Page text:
You can work the very smooth, cock-on-closing bolt while keeping the sights on the target. Cool.

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    7. I just hate using it in that way. The Brits did great with volley fire. Not being in the military, I want a rifle that won't jam in a critical moment. I didn't get it because of the smooth fast action but the ruggedness. I know what you are saying, I just hate selling it on a "near-semi" basis.

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  9. I bought most my long guns at estate and garage sales. A Russian sks, a long and a short mosin, break open 12 gauge, and a tube fed 22. The only new weapon I purchased was a Taurus g2 9 mm for 200 bucks. Poor boy arsenal wrapped up for 800 bucks. Now just stacking ammo. Would like a Ak but never ran across a good priced one. No ar-15, just don't like them. Prefer russian longguns.

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    1. I think you are better off with an SKS than a AK. More bombproof ( better build than already rugged AK ), no mags to buy.

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    2. I like 'em and bought a case of Chink SKSs long ago, but the triggers are most difficult.

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    3. Isn't that a pretty easy fix? Might cost as much as the original rifle, of course...

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  10. Jim, I owned a marlin model 60 in the late 1970's and it was very reliable. Hardly ever cleaned it and fired thousands of rounds of cheap lead ammo in it. I bought another one for my daughter about 10 years ago. They now have a shorter barrel and only hold 14 bullets. My old one held 18. This newer one has been good so far.

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    1. I'm not wedded to the concept of the 10/22. I'd be happy with a Marlin. Sounds like a winner.

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  11. I would skip the 10/22 takedown. Bought two of those for my my two oldest kids and they will not shoot consistent groups with iron sights or scopes. If you want a new gun Lord Bison consider the Ruger American Ranch bolt gun in 7.62x39. Bought one for my oldest son for deer hunting last year. Put a $125 nikon scope on it and it drives tacks all day long. I like this gun so much if I had to do it over again I would buy a bunch of these instead of ARs and then just stock the hell out of x39 ammunition. Then maybe pick up a few more SKS or an AK or two.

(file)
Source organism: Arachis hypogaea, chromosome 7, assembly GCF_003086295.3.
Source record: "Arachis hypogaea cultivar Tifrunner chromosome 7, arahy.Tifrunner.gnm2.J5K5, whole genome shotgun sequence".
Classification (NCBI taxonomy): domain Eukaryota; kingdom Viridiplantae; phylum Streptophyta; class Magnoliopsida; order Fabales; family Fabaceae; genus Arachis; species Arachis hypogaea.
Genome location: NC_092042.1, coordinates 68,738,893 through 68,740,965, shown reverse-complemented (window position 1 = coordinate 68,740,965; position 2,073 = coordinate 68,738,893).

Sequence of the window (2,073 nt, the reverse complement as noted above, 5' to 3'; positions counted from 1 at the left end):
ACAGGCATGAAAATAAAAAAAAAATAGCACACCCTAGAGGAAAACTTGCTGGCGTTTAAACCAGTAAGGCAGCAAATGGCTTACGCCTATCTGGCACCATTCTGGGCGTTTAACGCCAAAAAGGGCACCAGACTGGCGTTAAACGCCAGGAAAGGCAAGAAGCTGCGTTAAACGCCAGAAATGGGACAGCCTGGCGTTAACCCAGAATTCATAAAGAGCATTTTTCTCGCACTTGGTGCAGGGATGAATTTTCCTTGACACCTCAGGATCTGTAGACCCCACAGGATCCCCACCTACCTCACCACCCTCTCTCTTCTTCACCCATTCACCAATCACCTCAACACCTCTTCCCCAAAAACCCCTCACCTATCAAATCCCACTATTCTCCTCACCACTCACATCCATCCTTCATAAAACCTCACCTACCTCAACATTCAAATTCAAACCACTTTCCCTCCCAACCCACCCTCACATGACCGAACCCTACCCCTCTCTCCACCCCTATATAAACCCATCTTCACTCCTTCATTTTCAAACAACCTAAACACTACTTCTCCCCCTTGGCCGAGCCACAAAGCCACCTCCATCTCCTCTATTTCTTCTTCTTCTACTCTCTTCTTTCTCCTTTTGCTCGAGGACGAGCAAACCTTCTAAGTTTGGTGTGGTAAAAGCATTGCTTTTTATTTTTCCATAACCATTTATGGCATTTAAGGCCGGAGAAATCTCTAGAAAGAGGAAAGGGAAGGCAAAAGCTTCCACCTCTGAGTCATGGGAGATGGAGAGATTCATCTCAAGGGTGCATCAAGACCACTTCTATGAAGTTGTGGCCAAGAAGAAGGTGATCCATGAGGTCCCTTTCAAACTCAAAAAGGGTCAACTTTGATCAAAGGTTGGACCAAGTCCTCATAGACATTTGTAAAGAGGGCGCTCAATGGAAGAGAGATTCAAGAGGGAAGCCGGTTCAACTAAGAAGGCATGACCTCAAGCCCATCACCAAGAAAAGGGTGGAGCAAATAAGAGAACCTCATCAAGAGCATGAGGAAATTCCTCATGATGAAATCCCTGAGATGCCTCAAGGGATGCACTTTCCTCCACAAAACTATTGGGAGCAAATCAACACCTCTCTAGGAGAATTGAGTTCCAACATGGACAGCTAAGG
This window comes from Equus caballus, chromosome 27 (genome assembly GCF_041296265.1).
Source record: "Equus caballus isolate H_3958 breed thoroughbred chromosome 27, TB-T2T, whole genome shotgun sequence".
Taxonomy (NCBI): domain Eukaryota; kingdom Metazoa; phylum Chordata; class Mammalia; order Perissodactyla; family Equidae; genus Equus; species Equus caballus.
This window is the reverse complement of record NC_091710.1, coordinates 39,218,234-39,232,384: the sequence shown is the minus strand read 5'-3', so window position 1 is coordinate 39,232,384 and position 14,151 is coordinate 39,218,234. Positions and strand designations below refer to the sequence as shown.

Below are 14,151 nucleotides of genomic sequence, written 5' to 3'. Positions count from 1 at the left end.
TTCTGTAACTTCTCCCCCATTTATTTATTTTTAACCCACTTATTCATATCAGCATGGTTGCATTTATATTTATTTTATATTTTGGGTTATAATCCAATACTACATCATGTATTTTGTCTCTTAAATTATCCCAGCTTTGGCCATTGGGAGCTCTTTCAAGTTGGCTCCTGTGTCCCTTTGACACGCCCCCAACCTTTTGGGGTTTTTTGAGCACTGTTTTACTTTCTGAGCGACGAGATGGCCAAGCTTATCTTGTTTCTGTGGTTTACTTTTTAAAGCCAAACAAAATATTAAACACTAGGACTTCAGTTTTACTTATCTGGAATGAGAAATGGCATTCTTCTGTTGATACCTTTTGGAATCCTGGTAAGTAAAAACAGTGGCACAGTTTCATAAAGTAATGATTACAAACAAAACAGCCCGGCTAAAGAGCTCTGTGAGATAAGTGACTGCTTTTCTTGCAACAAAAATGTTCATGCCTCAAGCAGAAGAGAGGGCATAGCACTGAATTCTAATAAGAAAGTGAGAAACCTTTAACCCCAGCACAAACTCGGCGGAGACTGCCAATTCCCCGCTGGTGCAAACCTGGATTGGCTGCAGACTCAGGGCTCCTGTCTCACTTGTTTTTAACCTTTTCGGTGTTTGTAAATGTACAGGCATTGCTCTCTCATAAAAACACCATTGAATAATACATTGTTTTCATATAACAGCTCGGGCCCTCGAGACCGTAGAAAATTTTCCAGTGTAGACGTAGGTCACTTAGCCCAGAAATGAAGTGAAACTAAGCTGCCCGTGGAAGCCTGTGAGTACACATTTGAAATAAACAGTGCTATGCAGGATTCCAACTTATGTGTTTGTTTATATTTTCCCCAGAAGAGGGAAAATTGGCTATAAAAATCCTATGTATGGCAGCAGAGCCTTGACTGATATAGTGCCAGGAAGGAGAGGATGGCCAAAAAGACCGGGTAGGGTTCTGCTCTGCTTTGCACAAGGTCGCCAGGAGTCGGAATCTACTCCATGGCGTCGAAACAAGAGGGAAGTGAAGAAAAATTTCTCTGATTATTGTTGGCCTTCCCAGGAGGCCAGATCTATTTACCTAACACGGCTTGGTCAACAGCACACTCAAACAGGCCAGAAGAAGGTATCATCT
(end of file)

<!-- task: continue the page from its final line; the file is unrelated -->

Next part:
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    1. I, too, bought a 10/22 takedown, put Techsights and a folding stock on it. Compact as heck.

      As is my way, I must understand how to break and fix everything, requiring a full-take-apart and misassembly-reassembly sequence. Then shooting a few times to see if it still works. I found that the tension on the barrel twist-lock as well as holding or supporting the barrel affects the zero. You can get it just right if you try. A really cool way to fix the Takedown is with a couple of tax stamps and a 7.5" barrel threaded for a suppressor. The action is louder than the report, and with subsonic rounds, the hit on the plate is the loudest thing.

      Delete
    2. She says you don't have enough ammo, 'specially that 1200M horse-killin' kind.
      https://www.sgammo.com/product/303-british-ammo/500-round-can-303-british-surplus-ammo-174-grain-bi-metal-fmj-1980s-vintage
      $229.50 + shipping

      Delete

I must moderate-trust me. Criticize ideas, NOT the people behind them. Be civil. You will be warned twice and the third time just deleted. No N-Bombs. If you disagree with me, you must praise my hair first.